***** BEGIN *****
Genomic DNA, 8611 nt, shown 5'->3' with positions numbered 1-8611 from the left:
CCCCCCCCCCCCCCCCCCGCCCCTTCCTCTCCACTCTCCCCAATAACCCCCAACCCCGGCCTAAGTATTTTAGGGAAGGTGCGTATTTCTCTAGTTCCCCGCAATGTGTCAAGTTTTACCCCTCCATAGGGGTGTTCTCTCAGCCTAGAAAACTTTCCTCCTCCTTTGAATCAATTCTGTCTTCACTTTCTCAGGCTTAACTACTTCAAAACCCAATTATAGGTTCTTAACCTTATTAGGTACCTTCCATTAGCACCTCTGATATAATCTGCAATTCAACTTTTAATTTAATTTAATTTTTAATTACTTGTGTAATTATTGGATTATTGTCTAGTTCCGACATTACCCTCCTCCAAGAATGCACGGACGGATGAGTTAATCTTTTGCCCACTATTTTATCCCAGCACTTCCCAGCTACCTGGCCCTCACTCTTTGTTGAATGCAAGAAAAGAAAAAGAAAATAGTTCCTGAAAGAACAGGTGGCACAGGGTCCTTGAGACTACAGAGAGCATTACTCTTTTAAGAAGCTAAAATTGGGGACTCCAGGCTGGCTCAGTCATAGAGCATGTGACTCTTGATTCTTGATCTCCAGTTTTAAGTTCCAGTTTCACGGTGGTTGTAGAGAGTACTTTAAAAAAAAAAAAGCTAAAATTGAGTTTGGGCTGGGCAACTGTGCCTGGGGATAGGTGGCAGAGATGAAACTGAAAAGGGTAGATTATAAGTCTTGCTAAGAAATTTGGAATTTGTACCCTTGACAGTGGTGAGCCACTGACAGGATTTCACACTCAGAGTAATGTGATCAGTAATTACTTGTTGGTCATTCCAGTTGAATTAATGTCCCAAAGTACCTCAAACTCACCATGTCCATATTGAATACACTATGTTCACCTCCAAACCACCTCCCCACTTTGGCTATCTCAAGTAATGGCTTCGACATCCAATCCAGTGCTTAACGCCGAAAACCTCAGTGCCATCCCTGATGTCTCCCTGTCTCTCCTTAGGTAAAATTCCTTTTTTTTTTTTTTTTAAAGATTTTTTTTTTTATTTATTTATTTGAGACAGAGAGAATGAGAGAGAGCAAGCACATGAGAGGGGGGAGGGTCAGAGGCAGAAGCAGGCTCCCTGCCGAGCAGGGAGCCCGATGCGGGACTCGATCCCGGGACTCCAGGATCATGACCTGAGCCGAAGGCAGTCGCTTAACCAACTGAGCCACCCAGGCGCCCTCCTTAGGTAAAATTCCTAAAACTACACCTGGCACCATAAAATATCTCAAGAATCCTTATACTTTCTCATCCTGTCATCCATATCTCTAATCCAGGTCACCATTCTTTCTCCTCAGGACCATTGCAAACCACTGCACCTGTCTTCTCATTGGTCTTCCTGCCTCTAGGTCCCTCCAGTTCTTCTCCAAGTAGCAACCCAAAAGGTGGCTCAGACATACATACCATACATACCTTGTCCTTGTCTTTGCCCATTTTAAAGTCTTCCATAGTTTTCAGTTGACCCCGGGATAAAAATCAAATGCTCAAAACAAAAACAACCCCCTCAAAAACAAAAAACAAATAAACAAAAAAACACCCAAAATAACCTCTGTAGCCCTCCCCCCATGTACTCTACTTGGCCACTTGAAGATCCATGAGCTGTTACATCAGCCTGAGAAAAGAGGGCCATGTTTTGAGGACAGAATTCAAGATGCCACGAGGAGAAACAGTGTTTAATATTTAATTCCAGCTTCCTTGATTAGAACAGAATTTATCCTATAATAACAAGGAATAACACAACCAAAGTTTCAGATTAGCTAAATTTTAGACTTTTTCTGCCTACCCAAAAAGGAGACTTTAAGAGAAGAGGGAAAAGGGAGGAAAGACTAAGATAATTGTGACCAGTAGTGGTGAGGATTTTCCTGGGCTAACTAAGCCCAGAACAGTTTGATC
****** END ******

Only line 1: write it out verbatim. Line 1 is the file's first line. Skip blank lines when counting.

Genomic DNA, 8611 nt, shown 5'->3' with positions numbered 1-8611 from the left: